Eligibility for the Severe Permanent Disability Benefit will be expanded so that more student borrowers with severe permanent disabilities can qualify for loan forgiveness.

And to allow students with permanent disabilities to return to school after a long absence, borrowers using the Repayment Assistance Plan for Borrowers with a Permanent Disability will no longer be barred from further loans and grants until their outstanding loans are paid in full, starting in 2020–21.

Registered disability savings plan
To ensure that the RDSP continues to respond to the needs of Canadians with disabilities, Budget 2019 proposes two changes that will better protect the long-term savings of persons with disabilities.

Cessation of Eligibility for the Disability Tax Credit
To open an RDSP, an individual must be eligible for the Disability Tax Credit (DTC). When a beneficiary no longer qualifies for the DTC, the RDSP rules can require that the plan be closed, and grants and bonds be repaid to the Government of Canada. 

To address concerns that this treatment does not appropriately recognize the financial impact that periods of severe but episodic disability can have on individuals, Budget 2019 proposes to eliminate the requirement to close an RDSP when a beneficiary no longer qualifies for the DTC. Doing so will allow grants and bonds otherwise required to be repaid to the Government to remain in the RDSP. To ensure fairness for DTC-eligible beneficiaries, some restrictions on access to these amounts will apply.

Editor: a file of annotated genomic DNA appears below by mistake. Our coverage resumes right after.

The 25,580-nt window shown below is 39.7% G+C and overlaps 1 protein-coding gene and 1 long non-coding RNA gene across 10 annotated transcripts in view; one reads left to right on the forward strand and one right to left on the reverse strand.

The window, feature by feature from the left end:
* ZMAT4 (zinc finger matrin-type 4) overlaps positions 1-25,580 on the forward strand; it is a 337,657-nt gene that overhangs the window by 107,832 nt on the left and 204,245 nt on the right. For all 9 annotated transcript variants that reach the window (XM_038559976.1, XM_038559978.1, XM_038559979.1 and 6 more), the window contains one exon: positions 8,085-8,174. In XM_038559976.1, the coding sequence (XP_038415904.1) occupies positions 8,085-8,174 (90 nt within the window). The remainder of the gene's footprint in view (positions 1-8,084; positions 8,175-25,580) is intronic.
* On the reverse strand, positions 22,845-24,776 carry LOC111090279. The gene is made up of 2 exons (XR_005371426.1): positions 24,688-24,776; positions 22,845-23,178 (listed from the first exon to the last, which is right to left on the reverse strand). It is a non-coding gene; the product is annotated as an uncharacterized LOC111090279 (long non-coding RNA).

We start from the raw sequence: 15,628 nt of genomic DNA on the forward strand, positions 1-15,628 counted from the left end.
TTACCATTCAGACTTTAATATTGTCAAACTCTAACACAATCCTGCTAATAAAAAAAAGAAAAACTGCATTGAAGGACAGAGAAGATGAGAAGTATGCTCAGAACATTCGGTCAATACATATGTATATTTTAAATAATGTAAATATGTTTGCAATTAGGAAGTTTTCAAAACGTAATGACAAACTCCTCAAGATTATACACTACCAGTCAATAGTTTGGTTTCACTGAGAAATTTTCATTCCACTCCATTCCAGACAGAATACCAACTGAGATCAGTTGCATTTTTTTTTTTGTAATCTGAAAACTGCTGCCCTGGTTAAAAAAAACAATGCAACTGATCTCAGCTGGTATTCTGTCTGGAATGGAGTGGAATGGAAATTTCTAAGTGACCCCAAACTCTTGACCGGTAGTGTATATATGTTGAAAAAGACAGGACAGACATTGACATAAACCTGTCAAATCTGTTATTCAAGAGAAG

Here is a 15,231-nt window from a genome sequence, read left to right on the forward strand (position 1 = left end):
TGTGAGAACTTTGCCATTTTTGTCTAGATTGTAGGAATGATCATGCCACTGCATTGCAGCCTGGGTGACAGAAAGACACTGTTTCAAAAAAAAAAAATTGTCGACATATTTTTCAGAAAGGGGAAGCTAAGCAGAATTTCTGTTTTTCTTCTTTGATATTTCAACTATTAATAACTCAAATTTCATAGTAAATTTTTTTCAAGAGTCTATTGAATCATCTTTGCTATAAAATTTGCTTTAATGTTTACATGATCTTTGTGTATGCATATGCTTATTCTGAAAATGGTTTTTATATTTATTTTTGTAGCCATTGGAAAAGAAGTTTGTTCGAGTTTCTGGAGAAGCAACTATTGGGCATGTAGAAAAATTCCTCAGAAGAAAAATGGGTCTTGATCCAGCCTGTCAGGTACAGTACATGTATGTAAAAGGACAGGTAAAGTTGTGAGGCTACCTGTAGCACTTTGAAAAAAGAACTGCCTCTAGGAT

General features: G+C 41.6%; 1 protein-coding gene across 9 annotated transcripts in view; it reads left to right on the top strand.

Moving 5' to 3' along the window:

The estimated cost of this measure is $109 million over five years, beginning in 2019–20, and $33 million per year ongoing.

RDSPs in bankruptcy
Unlike RRSPs, amounts held in RDSPs are not exempt from seizure by creditors in bankruptcy. To level the playing field, Budget 2019 also proposes to exempt RDSPs from seizure in bankruptcy with the exception of contributions made in the 12 months before the filing.